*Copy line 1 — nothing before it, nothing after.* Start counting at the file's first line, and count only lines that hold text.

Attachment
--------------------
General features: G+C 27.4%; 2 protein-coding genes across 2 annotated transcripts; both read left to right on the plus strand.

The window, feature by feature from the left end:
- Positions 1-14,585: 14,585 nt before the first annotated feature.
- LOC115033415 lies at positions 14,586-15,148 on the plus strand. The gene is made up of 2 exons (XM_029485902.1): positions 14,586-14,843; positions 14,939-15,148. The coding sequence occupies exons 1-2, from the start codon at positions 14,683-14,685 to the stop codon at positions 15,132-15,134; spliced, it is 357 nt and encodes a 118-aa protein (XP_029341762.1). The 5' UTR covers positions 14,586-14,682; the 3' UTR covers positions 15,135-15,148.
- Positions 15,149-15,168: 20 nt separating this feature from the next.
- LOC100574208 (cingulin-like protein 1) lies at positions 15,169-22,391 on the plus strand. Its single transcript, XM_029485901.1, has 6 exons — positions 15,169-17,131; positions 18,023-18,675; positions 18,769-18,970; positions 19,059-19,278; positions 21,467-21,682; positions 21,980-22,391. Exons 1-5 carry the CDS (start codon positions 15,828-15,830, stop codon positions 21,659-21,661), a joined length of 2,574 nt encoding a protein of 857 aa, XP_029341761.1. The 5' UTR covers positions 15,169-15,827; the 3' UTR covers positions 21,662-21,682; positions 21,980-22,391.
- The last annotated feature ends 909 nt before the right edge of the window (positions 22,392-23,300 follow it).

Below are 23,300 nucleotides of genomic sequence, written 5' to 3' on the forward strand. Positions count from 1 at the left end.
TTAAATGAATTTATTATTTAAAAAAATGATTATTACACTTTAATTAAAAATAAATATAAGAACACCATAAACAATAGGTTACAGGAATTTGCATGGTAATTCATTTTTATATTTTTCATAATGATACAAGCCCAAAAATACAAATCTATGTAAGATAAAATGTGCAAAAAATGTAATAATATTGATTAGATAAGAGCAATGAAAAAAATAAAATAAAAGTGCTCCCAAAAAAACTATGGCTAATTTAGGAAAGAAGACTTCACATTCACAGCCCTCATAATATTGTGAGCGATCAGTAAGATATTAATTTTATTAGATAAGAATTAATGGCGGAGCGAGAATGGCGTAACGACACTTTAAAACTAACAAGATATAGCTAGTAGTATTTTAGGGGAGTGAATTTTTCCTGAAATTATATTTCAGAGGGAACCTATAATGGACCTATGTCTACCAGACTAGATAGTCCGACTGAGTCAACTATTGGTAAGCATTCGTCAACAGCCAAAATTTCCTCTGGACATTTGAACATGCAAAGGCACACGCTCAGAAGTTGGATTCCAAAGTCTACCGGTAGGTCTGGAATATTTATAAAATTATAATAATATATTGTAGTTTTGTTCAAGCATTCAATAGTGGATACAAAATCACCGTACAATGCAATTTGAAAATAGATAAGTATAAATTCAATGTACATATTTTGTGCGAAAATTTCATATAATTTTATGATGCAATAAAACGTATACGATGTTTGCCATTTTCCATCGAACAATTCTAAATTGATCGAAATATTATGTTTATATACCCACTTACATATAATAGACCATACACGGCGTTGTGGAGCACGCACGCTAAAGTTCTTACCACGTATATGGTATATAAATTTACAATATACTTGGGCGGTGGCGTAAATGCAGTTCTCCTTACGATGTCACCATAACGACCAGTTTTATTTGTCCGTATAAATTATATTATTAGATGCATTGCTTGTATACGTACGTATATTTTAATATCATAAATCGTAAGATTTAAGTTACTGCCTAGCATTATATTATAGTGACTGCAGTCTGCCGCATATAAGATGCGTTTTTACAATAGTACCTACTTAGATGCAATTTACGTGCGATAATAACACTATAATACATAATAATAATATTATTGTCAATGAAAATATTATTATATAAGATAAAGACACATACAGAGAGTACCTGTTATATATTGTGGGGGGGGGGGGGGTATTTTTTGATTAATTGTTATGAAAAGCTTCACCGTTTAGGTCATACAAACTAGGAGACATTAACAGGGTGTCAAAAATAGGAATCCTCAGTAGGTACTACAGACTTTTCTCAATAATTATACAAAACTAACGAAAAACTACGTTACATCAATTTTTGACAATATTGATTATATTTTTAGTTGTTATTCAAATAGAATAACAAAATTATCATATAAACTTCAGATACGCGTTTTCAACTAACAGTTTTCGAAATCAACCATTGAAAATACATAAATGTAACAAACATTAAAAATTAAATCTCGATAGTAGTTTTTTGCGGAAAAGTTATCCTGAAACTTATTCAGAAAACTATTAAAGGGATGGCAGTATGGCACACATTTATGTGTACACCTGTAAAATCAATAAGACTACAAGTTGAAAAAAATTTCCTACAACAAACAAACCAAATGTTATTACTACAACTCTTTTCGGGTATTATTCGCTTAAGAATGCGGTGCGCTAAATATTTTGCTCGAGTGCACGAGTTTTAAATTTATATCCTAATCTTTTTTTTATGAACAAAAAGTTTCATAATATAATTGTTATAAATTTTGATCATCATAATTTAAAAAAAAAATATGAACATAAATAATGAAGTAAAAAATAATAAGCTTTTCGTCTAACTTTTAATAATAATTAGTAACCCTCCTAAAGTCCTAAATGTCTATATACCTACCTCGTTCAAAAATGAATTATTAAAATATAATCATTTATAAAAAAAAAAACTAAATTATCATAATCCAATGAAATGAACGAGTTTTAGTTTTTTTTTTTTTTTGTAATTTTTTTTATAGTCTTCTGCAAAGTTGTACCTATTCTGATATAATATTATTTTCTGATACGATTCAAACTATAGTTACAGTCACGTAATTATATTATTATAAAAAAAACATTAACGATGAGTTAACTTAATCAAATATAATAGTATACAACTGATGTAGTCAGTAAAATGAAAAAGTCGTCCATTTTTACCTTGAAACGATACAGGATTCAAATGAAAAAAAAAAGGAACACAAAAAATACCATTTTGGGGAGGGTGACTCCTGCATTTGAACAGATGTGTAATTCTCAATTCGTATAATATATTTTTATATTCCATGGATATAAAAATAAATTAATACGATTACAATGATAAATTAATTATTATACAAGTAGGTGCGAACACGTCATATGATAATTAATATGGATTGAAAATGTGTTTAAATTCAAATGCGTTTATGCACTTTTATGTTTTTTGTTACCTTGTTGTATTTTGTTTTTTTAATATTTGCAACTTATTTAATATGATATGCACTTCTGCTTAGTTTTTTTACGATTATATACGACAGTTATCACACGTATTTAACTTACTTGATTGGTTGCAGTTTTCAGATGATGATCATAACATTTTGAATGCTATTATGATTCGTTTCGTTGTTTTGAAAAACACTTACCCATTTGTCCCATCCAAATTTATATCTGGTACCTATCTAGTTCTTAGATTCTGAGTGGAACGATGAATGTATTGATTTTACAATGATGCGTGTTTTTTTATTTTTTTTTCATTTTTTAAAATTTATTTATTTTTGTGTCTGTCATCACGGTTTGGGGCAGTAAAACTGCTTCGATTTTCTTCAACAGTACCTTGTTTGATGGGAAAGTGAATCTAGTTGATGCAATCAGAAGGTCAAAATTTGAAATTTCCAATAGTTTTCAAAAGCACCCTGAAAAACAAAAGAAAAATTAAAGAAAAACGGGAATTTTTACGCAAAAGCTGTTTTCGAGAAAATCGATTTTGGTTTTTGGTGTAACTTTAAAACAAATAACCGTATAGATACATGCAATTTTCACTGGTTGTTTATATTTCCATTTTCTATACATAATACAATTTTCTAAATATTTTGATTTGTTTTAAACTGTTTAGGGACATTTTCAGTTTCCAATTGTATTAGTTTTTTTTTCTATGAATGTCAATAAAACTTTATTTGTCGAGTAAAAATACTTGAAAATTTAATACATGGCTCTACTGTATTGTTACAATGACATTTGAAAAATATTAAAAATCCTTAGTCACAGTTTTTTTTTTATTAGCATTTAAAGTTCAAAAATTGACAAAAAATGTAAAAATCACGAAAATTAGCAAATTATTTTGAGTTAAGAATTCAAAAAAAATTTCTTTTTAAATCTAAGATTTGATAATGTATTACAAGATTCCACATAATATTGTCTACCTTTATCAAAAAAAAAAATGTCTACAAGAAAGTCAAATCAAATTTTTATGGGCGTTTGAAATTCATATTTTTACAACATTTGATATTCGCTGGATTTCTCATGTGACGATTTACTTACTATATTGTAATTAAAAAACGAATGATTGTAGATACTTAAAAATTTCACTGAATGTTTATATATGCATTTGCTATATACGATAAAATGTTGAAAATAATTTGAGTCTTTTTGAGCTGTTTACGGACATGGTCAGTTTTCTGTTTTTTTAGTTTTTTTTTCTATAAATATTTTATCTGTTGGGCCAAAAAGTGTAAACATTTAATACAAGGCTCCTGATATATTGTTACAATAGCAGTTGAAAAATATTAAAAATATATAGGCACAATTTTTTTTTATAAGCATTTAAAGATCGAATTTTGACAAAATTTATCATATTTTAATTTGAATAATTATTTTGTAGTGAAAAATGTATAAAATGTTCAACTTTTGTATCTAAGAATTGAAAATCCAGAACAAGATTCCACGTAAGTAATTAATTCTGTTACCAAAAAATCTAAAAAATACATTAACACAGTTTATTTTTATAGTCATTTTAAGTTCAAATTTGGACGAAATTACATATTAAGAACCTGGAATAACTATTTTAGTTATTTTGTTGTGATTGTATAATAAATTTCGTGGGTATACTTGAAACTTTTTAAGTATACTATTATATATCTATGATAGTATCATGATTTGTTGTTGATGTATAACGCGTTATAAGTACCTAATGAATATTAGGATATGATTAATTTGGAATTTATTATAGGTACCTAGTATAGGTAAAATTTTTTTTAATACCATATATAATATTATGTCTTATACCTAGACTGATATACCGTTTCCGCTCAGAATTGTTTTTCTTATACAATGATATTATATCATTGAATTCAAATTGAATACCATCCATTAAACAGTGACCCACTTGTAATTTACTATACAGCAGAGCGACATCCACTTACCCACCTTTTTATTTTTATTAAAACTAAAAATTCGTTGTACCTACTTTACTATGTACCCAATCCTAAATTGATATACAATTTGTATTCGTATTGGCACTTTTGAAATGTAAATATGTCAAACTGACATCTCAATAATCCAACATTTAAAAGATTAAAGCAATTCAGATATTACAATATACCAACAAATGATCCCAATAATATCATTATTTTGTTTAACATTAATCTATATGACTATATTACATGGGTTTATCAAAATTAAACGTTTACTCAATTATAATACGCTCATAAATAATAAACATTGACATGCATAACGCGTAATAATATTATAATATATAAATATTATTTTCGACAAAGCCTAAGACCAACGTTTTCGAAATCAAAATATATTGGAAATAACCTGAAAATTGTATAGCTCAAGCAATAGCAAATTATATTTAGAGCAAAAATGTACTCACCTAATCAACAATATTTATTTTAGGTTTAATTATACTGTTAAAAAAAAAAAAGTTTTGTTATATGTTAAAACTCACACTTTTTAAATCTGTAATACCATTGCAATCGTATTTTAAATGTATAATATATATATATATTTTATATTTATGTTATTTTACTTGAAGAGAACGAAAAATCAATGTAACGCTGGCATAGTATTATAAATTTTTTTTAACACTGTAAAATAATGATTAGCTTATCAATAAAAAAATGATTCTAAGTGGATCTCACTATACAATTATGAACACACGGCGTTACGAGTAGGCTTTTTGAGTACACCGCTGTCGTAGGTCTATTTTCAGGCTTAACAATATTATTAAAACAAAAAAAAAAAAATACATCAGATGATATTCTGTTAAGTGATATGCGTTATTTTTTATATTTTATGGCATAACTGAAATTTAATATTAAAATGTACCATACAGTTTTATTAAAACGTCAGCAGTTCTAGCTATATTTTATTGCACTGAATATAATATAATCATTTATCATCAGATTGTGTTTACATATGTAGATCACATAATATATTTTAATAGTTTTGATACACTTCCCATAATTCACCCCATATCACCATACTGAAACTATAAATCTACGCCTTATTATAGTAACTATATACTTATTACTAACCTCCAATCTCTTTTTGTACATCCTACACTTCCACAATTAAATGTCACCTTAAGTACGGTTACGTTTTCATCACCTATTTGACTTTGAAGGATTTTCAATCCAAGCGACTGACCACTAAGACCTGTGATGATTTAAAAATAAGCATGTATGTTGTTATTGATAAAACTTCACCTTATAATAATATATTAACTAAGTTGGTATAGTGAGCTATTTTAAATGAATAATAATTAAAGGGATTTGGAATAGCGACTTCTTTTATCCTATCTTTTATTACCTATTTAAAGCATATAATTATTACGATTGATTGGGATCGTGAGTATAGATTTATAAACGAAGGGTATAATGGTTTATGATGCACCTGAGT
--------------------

General features: G+C 27.4%; 2 protein-coding genes across 2 annotated transcripts; both read left to right on the plus strand.